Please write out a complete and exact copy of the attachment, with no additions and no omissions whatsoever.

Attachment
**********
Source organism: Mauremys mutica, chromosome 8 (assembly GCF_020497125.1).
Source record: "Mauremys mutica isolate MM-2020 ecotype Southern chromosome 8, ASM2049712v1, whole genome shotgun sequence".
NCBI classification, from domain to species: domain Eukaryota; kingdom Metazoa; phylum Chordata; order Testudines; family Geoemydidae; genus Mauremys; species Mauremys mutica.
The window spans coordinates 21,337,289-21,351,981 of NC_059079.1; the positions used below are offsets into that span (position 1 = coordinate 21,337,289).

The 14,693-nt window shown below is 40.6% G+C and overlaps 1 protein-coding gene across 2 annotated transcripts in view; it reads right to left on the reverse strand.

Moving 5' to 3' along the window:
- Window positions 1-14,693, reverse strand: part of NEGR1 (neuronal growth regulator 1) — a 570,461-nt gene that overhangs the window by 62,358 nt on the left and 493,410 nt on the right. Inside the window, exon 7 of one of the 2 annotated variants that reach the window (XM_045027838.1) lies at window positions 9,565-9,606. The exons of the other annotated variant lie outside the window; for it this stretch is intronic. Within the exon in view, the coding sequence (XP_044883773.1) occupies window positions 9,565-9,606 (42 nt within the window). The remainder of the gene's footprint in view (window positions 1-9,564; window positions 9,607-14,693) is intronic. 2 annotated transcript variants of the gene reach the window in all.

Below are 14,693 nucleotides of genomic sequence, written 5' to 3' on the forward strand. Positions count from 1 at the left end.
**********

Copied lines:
Source organism: Mauremys mutica, chromosome 8 (assembly GCF_020497125.1).
Source record: "Mauremys mutica isolate MM-2020 ecotype Southern chromosome 8, ASM2049712v1, whole genome shotgun sequence".
NCBI classification, from domain to species: domain Eukaryota; kingdom Metazoa; phylum Chordata; order Testudines; family Geoemydidae; genus Mauremys; species Mauremys mutica.
The window spans coordinates 21,337,289-21,351,981 of NC_059079.1; the positions used below are offsets into that span (position 1 = coordinate 21,337,289).

The 14,693-nt window shown below is 40.6% G+C and overlaps 1 protein-coding gene across 2 annotated transcripts in view; it reads right to left on the reverse strand.

Moving 5' to 3' along the window:
- Window positions 1-14,693, reverse strand: part of NEGR1 (neuronal growth regulator 1) — a 570,461-nt gene that overhangs the window by 62,358 nt on the left and 493,410 nt on the right. Inside the window, exon 7 of one of the 2 annotated variants that reach the window (XM_045027838.1) lies at window positions 9,565-9,606. The exons of the other annotated variant lie outside the window; for it this stretch is intronic. Within the exon in view, the coding sequence (XP_044883773.1) occupies window positions 9,565-9,606 (42 nt within the window). The remainder of the gene's footprint in view (window positions 1-9,564; window positions 9,607-14,693) is intronic. 2 annotated transcript variants of the gene reach the window in all.

Below are 14,693 nucleotides of genomic sequence, written 5' to 3' on the forward strand. Positions count from 1 at the left end.